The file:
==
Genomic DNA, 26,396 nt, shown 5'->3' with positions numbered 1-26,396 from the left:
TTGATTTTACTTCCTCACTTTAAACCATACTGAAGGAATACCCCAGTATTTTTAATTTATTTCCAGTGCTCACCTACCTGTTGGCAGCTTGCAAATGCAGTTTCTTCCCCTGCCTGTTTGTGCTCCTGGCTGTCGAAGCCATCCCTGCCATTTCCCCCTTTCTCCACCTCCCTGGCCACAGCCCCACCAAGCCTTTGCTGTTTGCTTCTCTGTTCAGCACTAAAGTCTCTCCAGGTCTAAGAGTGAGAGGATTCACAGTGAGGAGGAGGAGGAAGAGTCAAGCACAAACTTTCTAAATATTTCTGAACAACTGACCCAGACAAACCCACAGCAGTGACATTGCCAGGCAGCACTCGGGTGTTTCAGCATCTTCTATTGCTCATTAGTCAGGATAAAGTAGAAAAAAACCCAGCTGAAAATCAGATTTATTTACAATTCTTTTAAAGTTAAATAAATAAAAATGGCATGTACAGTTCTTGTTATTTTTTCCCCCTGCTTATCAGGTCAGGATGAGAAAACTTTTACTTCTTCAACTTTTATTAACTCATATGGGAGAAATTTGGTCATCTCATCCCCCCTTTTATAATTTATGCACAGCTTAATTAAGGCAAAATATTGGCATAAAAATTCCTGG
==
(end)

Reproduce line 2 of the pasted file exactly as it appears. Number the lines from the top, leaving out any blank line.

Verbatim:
TTGATTTTACTTCCTCACTTTAAACCATACTGAAGGAATACCCCAGTATTTTTAATTTATTTCCAGTGCTCACCTACCTGTTGGCAGCTTGCAAATGCAGTTTCTTCCCCTGCCTGTTTGTGCTCCTGGCTGTCGAAGCCATCCCTGCCATTTCCCCCTTTCTCCACCTCCCTGGCCACAGCCCCACCAAGCCTTTGCTGTTTGCTTCTCTGTTCAGCACTAAAGTCTCTCCAGGTCTAAGAGTGAGAGGATTCACAGTGAGGAGGAGGAGGAAGAGTCAAGCACAAACTTTCTAAATATTTCTGAACAACTGACCCAGACAAACCCACAGCAGTGACATTGCCAGGCAGCACTCGGGTGTTTCAGCATCTTCTATTGCTCATTAGTCAGGATAAAGTAGAAAAAAACCCAGCTGAAAATCAGATTTATTTACAATTCTTTTAAAGTTAAATAAATAAAAATGGCATGTACAGTTCTTGTTATTTTTTCCCCCTGCTTATCAGGTCAGGATGAGAAAACTTTTACTTCTTCAACTTTTATTAACTCATATGGGAGAAATTTGGTCATCTCATCCCCCCTTTTATAATTTATGCACAGCTTAATTAAGGCAAAATATTGGCATAAAAATTCCTGG